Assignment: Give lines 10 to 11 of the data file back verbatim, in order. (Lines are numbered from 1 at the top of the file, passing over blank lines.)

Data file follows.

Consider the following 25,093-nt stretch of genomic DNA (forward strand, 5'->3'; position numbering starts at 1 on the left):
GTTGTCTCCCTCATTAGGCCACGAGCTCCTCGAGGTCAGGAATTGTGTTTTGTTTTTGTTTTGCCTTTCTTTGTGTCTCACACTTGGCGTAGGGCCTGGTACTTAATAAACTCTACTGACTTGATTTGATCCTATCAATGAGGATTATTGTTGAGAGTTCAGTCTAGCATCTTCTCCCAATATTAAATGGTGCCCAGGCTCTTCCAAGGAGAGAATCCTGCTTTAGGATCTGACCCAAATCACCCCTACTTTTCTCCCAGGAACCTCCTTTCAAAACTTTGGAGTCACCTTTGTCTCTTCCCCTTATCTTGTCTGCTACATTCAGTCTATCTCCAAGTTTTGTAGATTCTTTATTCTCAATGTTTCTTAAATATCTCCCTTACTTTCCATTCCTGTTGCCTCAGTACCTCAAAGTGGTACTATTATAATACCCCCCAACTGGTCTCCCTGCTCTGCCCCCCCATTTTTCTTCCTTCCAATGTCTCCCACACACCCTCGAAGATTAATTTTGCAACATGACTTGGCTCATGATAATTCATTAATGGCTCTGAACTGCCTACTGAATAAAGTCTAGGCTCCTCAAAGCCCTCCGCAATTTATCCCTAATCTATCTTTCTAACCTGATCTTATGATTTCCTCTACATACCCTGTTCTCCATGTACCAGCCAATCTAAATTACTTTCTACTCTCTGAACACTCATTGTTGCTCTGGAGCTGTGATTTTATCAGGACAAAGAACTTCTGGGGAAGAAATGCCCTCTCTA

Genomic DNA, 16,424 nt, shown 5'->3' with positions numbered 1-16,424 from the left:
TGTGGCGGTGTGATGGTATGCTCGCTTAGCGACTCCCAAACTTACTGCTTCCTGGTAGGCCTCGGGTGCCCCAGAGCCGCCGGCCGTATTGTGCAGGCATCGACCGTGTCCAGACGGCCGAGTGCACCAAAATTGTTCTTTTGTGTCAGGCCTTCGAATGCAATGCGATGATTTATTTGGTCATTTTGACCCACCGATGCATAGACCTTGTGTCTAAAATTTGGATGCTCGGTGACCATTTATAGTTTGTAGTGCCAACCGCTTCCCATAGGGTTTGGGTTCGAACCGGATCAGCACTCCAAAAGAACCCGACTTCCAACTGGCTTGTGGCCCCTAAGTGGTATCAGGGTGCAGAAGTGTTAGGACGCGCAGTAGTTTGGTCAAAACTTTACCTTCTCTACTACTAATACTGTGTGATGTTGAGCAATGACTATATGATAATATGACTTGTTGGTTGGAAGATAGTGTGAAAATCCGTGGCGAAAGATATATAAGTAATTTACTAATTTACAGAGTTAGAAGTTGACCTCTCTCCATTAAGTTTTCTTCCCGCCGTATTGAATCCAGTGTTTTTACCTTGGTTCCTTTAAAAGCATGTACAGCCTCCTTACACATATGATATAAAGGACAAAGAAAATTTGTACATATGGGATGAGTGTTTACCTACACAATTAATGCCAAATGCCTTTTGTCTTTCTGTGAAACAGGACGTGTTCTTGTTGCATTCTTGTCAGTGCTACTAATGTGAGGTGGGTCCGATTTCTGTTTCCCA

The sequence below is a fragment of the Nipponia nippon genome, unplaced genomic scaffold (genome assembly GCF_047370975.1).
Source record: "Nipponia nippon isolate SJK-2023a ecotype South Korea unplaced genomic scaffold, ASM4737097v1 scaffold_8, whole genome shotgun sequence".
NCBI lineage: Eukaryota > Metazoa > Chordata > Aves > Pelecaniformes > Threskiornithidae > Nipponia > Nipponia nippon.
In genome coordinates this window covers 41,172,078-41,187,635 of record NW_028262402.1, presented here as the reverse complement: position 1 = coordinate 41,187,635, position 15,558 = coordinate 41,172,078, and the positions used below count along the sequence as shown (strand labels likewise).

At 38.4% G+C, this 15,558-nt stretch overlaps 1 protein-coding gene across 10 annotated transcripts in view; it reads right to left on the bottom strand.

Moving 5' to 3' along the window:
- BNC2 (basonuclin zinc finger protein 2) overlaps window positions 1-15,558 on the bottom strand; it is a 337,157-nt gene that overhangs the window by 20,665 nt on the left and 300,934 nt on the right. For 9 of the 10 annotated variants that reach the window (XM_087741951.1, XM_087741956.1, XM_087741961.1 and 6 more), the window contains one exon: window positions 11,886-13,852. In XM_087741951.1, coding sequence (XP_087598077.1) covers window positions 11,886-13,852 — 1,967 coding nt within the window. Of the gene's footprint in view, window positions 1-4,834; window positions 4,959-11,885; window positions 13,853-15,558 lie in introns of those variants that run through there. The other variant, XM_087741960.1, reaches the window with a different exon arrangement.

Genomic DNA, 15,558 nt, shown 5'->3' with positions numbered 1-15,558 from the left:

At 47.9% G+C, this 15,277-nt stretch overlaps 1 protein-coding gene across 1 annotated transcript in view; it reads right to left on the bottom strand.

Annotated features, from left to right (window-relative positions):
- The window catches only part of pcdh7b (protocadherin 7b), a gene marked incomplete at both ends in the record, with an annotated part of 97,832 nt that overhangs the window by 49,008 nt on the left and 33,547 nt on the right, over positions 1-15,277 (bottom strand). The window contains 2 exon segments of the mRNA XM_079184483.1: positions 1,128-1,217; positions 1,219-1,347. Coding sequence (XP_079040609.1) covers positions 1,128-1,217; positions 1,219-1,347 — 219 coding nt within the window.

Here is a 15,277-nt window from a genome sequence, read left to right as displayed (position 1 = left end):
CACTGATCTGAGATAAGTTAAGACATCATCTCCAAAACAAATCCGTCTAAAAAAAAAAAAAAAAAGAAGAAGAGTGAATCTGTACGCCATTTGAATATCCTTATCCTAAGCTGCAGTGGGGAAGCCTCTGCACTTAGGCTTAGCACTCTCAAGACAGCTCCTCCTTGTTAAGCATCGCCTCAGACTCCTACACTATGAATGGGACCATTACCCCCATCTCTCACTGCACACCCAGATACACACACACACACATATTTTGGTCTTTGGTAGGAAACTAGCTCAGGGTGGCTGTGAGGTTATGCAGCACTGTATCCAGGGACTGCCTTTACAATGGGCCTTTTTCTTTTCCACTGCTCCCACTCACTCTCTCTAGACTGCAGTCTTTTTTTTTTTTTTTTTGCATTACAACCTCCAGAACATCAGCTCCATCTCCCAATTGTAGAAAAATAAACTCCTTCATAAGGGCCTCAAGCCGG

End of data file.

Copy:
Moving 5' to 3' along the window:
- BNC2 (basonuclin zinc finger protein 2) overlaps window positions 1-15,558 on the bottom strand; it is a 337,157-nt gene that overhangs the window by 20,665 nt on the left and 300,934 nt on the right. For 9 of the 10 annotated variants that reach the window (XM_087741951.1, XM_087741956.1, XM_087741961.1 and 6 more), the window contains one exon: window positions 11,886-13,852. In XM_087741951.1, coding sequence (XP_087598077.1) covers window positions 11,886-13,852 — 1,967 coding nt within the window. Of the gene's footprint in view, window positions 1-4,834; window positions 4,959-11,885; window positions 13,853-15,558 lie in introns of those variants that run through there. The other variant, XM_087741960.1, reaches the window with a different exon arrangement.